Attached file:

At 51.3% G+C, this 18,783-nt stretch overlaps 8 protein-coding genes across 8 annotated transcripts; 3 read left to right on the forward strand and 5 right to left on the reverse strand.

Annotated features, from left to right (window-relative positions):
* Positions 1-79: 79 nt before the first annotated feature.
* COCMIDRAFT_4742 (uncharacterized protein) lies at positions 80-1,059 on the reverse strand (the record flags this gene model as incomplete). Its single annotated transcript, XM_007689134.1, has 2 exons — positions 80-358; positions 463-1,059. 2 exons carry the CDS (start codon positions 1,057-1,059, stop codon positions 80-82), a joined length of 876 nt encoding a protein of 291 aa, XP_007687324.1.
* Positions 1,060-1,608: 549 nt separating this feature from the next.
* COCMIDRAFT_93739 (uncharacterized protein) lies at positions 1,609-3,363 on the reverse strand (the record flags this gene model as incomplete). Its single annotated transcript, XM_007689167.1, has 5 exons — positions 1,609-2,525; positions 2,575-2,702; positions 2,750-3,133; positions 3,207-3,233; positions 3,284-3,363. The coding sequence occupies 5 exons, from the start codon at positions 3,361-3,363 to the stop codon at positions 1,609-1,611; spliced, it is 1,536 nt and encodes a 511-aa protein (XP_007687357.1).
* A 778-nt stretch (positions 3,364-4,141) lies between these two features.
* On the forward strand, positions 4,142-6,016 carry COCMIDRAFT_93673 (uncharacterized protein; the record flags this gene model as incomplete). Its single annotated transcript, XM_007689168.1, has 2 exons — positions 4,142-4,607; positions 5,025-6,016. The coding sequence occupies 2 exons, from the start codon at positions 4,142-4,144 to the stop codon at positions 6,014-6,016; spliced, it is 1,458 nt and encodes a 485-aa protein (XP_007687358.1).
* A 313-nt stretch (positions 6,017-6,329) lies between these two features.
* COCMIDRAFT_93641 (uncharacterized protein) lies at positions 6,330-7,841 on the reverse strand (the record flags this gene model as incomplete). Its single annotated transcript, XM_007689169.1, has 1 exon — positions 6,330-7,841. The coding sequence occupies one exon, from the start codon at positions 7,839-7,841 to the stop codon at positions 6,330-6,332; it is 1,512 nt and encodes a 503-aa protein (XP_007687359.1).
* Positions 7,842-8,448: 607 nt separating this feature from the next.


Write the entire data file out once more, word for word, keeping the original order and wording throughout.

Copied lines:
At 51.3% G+C, this 18,783-nt stretch overlaps 8 protein-coding genes across 8 annotated transcripts; 3 read left to right on the forward strand and 5 right to left on the reverse strand.

Annotated features, from left to right (window-relative positions):
* Positions 1-79: 79 nt before the first annotated feature.
* COCMIDRAFT_4742 (uncharacterized protein) lies at positions 80-1,059 on the reverse strand (the record flags this gene model as incomplete). Its single annotated transcript, XM_007689134.1, has 2 exons — positions 80-358; positions 463-1,059. 2 exons carry the CDS (start codon positions 1,057-1,059, stop codon positions 80-82), a joined length of 876 nt encoding a protein of 291 aa, XP_007687324.1.
* Positions 1,060-1,608: 549 nt separating this feature from the next.
* COCMIDRAFT_93739 (uncharacterized protein) lies at positions 1,609-3,363 on the reverse strand (the record flags this gene model as incomplete). Its single annotated transcript, XM_007689167.1, has 5 exons — positions 1,609-2,525; positions 2,575-2,702; positions 2,750-3,133; positions 3,207-3,233; positions 3,284-3,363. The coding sequence occupies 5 exons, from the start codon at positions 3,361-3,363 to the stop codon at positions 1,609-1,611; spliced, it is 1,536 nt and encodes a 511-aa protein (XP_007687357.1).
* A 778-nt stretch (positions 3,364-4,141) lies between these two features.
* On the forward strand, positions 4,142-6,016 carry COCMIDRAFT_93673 (uncharacterized protein; the record flags this gene model as incomplete). Its single annotated transcript, XM_007689168.1, has 2 exons — positions 4,142-4,607; positions 5,025-6,016. The coding sequence occupies 2 exons, from the start codon at positions 4,142-4,144 to the stop codon at positions 6,014-6,016; spliced, it is 1,458 nt and encodes a 485-aa protein (XP_007687358.1).
* A 313-nt stretch (positions 6,017-6,329) lies between these two features.
* COCMIDRAFT_93641 (uncharacterized protein) lies at positions 6,330-7,841 on the reverse strand (the record flags this gene model as incomplete). Its single annotated transcript, XM_007689169.1, has 1 exon — positions 6,330-7,841. The coding sequence occupies one exon, from the start codon at positions 7,839-7,841 to the stop codon at positions 6,330-6,332; it is 1,512 nt and encodes a 503-aa protein (XP_007687359.1).
* Positions 7,842-8,448: 607 nt separating this feature from the next.